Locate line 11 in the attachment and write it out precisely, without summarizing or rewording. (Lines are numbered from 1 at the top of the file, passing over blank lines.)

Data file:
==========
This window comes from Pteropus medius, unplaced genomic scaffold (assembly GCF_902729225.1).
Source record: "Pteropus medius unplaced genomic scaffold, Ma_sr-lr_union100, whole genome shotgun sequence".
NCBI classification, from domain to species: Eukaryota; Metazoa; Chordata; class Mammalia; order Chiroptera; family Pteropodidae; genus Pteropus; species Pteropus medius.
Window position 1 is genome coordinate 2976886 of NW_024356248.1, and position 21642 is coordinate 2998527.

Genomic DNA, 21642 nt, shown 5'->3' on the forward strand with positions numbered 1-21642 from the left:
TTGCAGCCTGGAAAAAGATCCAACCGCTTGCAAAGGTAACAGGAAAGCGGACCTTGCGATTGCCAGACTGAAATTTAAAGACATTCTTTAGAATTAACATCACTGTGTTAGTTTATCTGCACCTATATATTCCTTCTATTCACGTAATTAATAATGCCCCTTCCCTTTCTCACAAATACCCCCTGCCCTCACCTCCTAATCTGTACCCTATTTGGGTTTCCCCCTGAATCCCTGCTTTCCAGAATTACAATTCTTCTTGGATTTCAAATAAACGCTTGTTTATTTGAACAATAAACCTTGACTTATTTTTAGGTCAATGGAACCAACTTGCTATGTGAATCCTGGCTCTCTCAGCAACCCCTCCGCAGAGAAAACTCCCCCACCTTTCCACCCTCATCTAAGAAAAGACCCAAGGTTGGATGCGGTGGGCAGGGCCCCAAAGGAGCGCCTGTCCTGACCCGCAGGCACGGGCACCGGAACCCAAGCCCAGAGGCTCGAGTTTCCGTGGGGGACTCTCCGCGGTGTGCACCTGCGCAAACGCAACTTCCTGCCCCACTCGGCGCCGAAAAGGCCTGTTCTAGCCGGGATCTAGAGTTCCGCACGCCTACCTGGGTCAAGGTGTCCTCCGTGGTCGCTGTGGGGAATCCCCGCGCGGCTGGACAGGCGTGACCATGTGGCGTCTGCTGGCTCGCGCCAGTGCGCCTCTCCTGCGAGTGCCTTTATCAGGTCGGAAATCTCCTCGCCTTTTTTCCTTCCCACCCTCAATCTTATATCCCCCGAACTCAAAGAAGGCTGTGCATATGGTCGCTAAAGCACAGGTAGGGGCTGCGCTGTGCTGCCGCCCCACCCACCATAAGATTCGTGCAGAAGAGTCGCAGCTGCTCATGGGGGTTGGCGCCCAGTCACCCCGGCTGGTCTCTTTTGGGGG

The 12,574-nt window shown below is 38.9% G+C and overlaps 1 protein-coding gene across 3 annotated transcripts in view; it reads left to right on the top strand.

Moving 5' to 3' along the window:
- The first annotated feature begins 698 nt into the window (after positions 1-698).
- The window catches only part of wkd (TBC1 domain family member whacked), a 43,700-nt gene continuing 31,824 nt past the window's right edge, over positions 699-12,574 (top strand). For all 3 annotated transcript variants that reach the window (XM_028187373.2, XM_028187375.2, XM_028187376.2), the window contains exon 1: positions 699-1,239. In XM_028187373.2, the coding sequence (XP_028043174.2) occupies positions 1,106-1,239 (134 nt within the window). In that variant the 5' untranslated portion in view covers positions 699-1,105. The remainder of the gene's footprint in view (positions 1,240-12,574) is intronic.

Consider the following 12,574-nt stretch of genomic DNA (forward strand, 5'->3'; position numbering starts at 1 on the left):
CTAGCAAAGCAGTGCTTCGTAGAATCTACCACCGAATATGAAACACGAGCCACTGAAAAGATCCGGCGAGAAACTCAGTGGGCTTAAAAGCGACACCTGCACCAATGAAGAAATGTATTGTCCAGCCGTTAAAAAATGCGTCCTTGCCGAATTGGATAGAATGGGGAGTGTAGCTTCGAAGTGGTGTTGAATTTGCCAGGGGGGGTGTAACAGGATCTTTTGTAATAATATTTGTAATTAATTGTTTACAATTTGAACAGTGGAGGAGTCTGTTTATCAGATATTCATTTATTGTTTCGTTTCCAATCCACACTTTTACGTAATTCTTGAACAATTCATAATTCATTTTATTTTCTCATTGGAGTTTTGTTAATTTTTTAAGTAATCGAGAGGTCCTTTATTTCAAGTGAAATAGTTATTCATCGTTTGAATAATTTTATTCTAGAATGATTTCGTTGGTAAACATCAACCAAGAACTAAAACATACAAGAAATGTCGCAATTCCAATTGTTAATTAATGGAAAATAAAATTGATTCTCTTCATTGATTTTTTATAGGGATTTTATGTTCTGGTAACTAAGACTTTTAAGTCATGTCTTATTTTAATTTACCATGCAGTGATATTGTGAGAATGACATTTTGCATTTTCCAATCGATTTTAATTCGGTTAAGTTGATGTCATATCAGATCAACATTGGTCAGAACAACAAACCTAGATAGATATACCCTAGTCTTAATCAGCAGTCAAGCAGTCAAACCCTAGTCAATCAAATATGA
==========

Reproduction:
Consider the following 12,574-nt stretch of genomic DNA (forward strand, 5'->3'; position numbering starts at 1 on the left):